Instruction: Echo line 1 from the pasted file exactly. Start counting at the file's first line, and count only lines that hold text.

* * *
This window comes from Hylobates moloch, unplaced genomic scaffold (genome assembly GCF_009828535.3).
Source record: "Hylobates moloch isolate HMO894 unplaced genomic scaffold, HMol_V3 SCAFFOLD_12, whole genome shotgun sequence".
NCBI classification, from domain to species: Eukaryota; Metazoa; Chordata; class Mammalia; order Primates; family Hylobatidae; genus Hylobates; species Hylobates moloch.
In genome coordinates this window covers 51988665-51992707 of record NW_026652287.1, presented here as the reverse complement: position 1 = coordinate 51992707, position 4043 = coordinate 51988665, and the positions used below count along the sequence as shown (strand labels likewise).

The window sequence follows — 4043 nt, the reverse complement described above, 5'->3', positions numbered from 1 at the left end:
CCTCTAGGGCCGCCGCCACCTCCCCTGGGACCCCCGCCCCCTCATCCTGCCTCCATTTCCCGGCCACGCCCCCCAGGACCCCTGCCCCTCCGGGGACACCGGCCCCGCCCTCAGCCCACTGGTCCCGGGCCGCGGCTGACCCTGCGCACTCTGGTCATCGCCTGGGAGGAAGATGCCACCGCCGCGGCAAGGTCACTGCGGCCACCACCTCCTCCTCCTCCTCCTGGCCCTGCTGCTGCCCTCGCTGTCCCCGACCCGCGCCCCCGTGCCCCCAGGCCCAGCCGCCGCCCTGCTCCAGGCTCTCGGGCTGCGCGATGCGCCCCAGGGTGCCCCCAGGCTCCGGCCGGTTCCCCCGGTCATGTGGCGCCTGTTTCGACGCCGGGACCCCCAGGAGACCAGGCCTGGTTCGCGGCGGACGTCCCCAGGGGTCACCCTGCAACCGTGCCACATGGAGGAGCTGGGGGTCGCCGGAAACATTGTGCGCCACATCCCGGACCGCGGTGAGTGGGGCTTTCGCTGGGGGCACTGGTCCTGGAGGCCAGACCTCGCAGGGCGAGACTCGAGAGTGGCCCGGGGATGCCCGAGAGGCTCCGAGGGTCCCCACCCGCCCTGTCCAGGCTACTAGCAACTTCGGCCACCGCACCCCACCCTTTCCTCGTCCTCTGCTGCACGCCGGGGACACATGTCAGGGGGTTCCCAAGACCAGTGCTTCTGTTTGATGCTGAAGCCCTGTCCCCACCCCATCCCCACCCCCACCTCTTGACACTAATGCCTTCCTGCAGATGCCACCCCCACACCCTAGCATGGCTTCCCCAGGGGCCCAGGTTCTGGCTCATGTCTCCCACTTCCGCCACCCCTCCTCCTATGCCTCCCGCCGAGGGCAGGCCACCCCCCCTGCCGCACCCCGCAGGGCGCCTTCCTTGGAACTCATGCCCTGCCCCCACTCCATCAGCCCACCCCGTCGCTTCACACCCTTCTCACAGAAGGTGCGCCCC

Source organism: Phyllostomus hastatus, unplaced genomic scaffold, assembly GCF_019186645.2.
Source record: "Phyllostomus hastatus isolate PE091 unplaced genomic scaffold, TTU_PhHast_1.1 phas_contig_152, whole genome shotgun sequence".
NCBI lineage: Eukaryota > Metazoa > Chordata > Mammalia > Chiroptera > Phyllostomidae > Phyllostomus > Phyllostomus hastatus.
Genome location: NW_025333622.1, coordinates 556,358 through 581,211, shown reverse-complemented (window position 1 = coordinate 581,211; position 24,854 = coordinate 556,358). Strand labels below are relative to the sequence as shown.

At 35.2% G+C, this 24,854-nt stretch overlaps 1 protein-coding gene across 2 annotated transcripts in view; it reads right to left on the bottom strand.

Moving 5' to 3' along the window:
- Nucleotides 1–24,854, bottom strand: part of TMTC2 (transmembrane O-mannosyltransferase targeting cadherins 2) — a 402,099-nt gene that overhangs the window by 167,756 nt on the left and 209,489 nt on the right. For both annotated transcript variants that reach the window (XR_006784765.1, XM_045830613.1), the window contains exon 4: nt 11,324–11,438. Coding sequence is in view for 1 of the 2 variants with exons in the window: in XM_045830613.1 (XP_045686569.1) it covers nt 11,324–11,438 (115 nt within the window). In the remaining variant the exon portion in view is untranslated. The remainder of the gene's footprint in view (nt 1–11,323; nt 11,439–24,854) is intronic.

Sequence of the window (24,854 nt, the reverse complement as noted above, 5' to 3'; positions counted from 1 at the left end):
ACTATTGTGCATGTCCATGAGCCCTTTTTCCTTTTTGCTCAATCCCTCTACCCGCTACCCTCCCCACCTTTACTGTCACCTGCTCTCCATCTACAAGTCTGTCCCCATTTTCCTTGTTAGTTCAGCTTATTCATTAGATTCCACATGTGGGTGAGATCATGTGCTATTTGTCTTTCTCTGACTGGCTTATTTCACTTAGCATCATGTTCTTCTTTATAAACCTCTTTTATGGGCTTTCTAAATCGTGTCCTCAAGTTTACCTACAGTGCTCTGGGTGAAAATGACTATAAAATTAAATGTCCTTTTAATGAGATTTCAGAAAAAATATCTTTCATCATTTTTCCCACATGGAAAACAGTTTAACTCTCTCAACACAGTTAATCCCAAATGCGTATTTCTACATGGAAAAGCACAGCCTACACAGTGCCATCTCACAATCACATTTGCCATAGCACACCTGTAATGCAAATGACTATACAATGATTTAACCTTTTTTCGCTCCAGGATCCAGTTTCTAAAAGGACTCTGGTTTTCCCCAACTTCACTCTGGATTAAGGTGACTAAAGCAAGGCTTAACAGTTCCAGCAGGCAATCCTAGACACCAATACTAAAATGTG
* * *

This window comes from Hylobates moloch, unplaced genomic scaffold (genome assembly GCF_009828535.3).